“I think the common thread I see in his cooking is using a lot of technique, but not necessarily being serious about the food. So it might be a throwback, like a wedge salad or a Shrimp Louie, but it’s just really beautifully made, it’s well-seasoned and it’s carefully done,” Greenberg said.
Six months into its tenure on State Street, The Rook feels like it has found its niche and expertly filled it. While the restaurant earned a reputation early on for having long waits, the space now welcomes regulars and newcomers at a steady, uncrowded pace.
(During early happy hour on a Thursday Ithaca Voice Dining actually had the patio all to ourselves, but there’s 30 minute call-ahead seating if you’re still feeling concerned.)
“Every day there’s someone who comes in who says ‘I have never been here before’, but we have gained a lot of repeat customers,” said Donaruma. “This is the greatest percentage of hugging of customers I have ever done. I hug 30 percent of the people that walk in the restaurant.”
Delicious food, smart drinks, casual atmosphere, excellent company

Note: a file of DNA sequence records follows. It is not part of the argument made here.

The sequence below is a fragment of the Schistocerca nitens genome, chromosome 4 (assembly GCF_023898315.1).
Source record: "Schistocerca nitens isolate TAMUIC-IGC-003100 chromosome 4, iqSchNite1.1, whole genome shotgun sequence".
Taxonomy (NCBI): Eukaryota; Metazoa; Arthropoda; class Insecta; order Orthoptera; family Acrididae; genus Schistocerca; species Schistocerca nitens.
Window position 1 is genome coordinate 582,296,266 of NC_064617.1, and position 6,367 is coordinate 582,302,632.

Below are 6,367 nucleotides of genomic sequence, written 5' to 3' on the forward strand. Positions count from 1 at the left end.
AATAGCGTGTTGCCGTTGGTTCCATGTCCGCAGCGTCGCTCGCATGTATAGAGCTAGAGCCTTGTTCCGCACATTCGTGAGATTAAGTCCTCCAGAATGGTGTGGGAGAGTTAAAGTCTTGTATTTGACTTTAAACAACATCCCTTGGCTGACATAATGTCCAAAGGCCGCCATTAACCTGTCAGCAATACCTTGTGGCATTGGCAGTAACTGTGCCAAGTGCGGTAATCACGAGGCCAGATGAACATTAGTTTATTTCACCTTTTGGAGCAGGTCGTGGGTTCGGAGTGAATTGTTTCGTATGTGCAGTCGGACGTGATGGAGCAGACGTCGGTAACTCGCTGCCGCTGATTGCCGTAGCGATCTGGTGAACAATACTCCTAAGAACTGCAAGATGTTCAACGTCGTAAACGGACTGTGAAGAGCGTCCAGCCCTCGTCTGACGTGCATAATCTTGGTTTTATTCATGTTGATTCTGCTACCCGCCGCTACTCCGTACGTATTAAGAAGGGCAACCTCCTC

The reason for all the repeat customers is partly due to Ithaca’s tight-knit community, and partly due to the addictive nature of the food, Donaruma said.
“We had people come in the other day, and they were like ‘Do you still have the whole trout on the menu?’ They came in, they didn’t want any appetizers, they didn’t want anything to drink, they each ordered the grilled trout and they left,” Greenberg said.
“If we didn’t have it, they were going to go! They were so excited about that trout, they were going to have it again.”
Morris and Donaruma both chimed in with stories of the cultish following surrounding the cheeseburger (with cheddar, iceberg lettuce, grilled pickled onion,
special sauce, and fries), the fried chicken (fried in duck fat, with collard greens, and smoked honey), and the bacon-wrapped dates (with marcona almonds, and goat cheese).